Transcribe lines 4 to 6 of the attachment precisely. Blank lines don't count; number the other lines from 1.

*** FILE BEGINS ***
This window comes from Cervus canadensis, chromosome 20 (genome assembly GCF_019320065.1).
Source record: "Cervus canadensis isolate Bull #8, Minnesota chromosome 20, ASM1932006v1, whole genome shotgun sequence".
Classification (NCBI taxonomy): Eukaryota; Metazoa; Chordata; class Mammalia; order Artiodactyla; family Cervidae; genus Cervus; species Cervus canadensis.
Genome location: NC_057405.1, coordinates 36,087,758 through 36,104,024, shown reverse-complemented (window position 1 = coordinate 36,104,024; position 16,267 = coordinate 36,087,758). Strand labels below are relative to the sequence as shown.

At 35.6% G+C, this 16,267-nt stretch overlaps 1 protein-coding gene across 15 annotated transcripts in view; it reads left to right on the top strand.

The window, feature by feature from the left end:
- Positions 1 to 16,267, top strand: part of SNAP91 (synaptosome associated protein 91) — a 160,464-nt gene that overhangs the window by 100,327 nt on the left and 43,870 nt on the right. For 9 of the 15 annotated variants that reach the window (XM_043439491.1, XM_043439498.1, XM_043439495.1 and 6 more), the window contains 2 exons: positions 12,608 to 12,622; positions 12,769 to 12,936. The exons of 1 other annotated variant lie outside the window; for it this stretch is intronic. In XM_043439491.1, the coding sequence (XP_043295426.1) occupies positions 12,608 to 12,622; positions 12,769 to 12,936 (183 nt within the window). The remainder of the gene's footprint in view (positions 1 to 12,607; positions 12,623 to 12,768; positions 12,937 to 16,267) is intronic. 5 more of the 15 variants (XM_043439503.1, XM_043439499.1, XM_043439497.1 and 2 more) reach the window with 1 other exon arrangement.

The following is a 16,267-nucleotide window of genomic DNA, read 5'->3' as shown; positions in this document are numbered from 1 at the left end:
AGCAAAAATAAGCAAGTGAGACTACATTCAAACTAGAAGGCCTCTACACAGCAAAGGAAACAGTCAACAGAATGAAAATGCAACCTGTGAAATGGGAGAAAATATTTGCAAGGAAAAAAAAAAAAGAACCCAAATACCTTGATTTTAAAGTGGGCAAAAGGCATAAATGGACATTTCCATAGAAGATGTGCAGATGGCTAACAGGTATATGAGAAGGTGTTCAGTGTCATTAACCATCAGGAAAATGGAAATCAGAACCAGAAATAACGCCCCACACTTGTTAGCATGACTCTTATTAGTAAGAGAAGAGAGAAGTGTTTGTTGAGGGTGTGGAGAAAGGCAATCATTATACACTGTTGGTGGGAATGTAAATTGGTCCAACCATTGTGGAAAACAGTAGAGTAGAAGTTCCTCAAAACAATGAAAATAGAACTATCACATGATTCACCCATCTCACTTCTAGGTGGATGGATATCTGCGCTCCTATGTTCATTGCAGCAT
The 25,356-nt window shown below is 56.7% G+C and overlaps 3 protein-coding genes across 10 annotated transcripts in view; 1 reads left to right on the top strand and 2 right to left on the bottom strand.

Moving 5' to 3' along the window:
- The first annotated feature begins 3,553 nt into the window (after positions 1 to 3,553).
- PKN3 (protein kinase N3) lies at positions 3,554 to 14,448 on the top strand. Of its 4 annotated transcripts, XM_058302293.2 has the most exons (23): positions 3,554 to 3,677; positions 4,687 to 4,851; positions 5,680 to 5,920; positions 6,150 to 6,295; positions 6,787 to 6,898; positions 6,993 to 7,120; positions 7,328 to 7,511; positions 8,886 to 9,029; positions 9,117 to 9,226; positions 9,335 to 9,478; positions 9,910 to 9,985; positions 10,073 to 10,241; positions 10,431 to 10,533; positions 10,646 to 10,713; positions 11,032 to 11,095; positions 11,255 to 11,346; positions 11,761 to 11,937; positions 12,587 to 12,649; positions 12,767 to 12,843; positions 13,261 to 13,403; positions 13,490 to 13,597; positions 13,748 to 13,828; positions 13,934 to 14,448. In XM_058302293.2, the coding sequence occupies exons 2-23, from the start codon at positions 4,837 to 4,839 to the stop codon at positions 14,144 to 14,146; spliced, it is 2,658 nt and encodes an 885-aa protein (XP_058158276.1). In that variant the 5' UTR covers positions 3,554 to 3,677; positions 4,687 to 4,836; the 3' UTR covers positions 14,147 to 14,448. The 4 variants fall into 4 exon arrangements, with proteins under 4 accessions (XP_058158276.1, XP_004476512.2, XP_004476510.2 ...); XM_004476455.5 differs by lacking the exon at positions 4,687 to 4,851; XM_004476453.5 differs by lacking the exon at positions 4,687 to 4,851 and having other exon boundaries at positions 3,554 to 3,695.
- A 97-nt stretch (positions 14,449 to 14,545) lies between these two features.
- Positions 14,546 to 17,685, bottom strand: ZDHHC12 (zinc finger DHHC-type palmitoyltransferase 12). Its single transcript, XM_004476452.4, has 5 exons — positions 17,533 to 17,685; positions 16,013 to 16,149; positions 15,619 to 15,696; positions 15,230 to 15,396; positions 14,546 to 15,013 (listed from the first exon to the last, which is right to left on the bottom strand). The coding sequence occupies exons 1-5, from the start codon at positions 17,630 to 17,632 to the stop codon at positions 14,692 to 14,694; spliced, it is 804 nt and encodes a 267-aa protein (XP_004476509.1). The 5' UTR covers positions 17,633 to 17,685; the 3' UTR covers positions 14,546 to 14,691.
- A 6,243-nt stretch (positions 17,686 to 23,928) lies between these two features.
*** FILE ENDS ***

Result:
Genome location: NC_057405.1, coordinates 36,087,758 through 36,104,024, shown reverse-complemented (window position 1 = coordinate 36,104,024; position 16,267 = coordinate 36,087,758). Strand labels below are relative to the sequence as shown.

At 35.6% G+C, this 16,267-nt stretch overlaps 1 protein-coding gene across 15 annotated transcripts in view; it reads left to right on the top strand.

The window, feature by feature from the left end: